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And Diplomacy as a Poke in the Eye

Yesterday’s JINSA Report noting a specific diplomatic gesture by Saudi Arabia to Israel, which we believe signals real Saudi concern for Iran, provoked some outrage from our readers.


Yesterday’s JINSA Report noting a specific diplomatic gesture by Saudi Arabia to Israel, which we believe signals real Saudi concern for Iran, provoked some outrage from our readers.

There were those who were upset because we failed to be snarky about Saudi Arabia being at a conference on religious tolerance. We could have been; surely there is enough to say about Saudi Arabia’s version of religious, ethnic, social and religious tolerance, but it is all old news. The new news is what they did there. There were also those who said we were na├»ve – the Saudi king only remained in the room because Israeli President Peres was talking about the “Saudi Peace Plan.” True, and that’s news too, because whatever shortcomings are in the plan, they are best discussed with Israelis and Arabs in the same place. Finally, there were those who thought we read too much into one tuchus in one chair one time. We disagree. First of all, it wasn’t any old tuchus; it was the tuchus of the king of Saudi Arabia. And having once accepted that Israeli government officials have a legitimate voice at the podium of a multinational organization, you cannot unaccept, cannot unsit and cannot unlisten.

Moreover, we weren’t commenting on the Saudis as much as on diplomacy, an art that when best practiced, allows countries to find areas of common understanding and activity. It does not mean you find friendship, forget differences or drop your own red lines. It simply offers a mechanism for acting against high priority threats in a meaningful way.

And it’s better than a poke in the eye. Which brings us to the other notable moment at the UN interfaith conference – brought to you by America’s favorite Palestinian, Palestinian Authority Prime Minister Salaam Fayad.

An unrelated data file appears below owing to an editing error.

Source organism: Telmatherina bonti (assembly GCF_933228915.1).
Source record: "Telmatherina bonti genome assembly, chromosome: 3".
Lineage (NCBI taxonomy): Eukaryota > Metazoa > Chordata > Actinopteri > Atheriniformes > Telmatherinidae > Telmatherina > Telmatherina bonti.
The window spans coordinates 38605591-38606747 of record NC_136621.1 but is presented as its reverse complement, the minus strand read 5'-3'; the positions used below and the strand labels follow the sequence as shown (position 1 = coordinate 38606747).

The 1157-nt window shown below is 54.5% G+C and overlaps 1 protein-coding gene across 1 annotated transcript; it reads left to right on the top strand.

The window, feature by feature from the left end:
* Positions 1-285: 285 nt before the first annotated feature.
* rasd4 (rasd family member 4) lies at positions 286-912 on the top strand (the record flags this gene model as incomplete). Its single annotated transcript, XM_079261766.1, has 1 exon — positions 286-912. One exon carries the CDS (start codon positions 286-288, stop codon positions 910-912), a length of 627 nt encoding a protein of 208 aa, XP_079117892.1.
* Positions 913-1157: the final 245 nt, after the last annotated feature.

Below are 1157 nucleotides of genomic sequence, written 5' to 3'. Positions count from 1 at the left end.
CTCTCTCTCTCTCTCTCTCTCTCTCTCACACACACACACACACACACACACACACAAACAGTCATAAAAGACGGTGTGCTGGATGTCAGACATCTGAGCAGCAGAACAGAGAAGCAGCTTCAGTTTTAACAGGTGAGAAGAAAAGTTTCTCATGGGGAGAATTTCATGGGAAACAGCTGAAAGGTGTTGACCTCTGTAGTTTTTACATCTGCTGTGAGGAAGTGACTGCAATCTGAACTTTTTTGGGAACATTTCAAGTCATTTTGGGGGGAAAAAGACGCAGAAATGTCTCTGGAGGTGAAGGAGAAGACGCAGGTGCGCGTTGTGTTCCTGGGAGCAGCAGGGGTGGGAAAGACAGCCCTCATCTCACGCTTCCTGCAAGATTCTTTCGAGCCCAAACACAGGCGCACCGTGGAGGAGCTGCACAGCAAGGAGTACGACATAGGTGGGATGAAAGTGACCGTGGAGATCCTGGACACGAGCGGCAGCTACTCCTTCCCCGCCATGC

Prime Minister Fayad, considered by the Bush Administration to be a progressive force in Palestinian politics, told the conference that Jerusalem is holy to two religions – Islam and Christianity. Fayad said, “Jerusalem is home to the third most holy place to Islam, the place where Muhammad rose to the heavens, and the place where Jesus, the Christian, was resurrected.”

Fayad also said Jerusalem was occupied in 1967 and called for it to become the Palestinian capital. Add to this the fact that Hamas, in the 10th day of rocketing Israel, hit Sderot with 11 rockets and Ashkelon with five Grad rockets – an upgrade from the lowly Kassam.

We repeat our call for the outgoing and incoming American administrations to acknowledge that this would be the wrong moment to increase pressure on Israel (or the Palestinians) for a narrow deal. It would be a mistake to mortgage the delicate understandings between Israel and countries of the region to the extremism and internal chaos of Palestinian irredentism and terrorism.

The enormity of the threat posed by Iran – both in its quest for nuclear capability and its support of terrorism in Lebanon and elsewhere – should prompt all parties to focus on their security priorities and let the Palestinians catch up if and when they can.

Or not.